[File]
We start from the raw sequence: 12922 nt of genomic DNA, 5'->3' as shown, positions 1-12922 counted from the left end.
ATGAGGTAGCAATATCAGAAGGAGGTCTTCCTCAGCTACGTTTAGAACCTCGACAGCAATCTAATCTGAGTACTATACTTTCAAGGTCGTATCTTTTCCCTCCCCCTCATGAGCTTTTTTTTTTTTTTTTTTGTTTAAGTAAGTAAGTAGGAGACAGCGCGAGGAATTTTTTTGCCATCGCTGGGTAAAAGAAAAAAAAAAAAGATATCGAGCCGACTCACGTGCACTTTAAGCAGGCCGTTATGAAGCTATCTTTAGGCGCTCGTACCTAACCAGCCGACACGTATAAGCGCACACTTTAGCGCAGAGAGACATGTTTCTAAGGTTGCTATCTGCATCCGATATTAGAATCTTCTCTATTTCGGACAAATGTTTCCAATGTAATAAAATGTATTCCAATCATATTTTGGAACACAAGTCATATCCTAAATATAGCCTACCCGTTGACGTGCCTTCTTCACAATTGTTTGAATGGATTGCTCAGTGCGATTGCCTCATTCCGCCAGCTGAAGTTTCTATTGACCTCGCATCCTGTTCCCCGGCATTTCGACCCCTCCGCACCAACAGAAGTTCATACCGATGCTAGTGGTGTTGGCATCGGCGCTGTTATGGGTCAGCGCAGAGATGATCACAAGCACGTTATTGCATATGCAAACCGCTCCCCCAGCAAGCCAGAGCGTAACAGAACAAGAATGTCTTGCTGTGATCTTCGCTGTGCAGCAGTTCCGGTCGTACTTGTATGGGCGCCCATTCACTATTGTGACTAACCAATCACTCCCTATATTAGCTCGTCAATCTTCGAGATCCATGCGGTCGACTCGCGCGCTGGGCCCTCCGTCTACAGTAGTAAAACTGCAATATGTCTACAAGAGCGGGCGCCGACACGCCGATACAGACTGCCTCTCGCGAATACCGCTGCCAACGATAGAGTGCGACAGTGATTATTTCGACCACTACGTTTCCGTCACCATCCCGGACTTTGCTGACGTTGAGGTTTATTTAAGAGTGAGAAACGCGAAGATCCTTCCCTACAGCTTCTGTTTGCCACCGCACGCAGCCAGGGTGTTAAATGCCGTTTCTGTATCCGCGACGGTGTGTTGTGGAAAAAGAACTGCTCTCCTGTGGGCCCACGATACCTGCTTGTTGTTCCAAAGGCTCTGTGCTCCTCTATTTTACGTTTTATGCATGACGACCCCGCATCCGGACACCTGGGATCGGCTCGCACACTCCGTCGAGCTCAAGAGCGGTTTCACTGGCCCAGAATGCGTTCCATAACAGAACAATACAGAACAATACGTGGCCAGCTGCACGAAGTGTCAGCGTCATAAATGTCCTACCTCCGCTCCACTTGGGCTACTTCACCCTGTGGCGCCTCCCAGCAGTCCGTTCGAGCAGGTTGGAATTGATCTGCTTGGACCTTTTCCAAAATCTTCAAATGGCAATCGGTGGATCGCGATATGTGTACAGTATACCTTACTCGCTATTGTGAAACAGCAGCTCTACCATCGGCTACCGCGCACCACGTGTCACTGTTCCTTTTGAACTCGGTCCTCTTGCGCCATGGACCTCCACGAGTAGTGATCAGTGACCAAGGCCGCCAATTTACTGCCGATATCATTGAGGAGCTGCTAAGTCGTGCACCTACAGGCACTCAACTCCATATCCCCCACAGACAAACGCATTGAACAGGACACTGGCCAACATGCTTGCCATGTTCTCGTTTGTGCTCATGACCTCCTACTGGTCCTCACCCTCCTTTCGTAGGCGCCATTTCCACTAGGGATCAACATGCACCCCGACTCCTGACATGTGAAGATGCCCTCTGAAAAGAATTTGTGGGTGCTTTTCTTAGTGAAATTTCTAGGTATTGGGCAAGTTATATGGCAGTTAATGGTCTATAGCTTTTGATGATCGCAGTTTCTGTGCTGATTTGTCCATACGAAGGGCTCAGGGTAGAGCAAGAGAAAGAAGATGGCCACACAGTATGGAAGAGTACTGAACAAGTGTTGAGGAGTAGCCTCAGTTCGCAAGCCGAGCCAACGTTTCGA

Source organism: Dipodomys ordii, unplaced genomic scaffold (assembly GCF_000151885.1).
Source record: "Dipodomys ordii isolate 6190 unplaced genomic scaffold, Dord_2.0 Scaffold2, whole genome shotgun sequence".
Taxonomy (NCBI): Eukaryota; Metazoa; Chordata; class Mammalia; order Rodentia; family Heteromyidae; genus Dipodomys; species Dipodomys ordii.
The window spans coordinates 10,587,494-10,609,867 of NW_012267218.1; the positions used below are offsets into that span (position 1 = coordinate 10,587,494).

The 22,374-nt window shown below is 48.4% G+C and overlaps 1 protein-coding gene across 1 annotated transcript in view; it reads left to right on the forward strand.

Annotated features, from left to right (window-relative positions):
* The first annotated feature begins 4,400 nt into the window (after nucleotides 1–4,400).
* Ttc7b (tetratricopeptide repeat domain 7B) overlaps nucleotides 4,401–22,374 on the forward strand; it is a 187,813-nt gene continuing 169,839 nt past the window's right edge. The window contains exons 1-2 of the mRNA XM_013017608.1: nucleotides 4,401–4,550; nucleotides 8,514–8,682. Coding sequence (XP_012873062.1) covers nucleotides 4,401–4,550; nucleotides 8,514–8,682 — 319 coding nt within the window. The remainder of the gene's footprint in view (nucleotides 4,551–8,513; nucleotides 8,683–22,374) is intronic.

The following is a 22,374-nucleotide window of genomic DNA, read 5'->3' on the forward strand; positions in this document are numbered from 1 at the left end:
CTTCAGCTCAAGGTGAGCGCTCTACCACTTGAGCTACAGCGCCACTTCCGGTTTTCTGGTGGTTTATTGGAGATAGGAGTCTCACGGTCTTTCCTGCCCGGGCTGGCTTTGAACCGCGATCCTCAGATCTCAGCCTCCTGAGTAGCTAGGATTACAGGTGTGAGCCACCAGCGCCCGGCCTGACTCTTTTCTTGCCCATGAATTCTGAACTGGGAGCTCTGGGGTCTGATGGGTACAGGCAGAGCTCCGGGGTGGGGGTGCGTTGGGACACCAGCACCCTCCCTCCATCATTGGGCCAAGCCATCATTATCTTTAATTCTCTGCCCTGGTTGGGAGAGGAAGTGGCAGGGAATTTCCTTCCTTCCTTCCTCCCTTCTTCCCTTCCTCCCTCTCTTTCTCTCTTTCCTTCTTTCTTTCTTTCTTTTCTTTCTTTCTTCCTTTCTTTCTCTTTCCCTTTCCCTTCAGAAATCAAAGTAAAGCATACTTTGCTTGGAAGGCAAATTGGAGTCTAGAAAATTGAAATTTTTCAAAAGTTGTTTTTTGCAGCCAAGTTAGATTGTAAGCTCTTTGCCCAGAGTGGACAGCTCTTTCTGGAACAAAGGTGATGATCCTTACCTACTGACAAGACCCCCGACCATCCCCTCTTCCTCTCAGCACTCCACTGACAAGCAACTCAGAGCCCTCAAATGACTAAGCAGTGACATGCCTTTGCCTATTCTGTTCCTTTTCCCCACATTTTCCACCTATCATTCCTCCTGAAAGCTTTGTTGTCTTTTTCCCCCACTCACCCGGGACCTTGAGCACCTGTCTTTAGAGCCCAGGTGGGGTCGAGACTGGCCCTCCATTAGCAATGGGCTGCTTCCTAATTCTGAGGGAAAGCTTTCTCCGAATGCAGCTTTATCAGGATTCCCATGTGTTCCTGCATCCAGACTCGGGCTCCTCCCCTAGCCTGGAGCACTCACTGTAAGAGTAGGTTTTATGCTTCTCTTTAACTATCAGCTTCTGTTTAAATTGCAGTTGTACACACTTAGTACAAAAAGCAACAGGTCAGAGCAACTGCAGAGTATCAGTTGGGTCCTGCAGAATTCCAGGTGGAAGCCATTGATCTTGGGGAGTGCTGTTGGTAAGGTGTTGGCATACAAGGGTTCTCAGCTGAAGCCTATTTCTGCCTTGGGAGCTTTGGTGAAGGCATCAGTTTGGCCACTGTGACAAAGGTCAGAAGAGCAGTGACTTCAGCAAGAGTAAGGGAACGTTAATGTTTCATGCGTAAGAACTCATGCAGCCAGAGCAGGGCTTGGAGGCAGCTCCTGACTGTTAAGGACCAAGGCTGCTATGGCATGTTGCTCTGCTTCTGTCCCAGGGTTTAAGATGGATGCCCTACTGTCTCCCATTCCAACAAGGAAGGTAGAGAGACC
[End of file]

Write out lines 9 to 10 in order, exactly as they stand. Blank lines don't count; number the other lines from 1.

* The first annotated feature begins 4,400 nt into the window (after nucleotides 1–4,400).
* Ttc7b (tetratricopeptide repeat domain 7B) overlaps nucleotides 4,401–22,374 on the forward strand; it is a 187,813-nt gene continuing 169,839 nt past the window's right edge. The window contains exons 1-2 of the mRNA XM_013017608.1: nucleotides 4,401–4,550; nucleotides 8,514–8,682. Coding sequence (XP_012873062.1) covers nucleotides 4,401–4,550; nucleotides 8,514–8,682 — 319 coding nt within the window. The remainder of the gene's footprint in view (nucleotides 4,551–8,513; nucleotides 8,683–22,374) is intronic.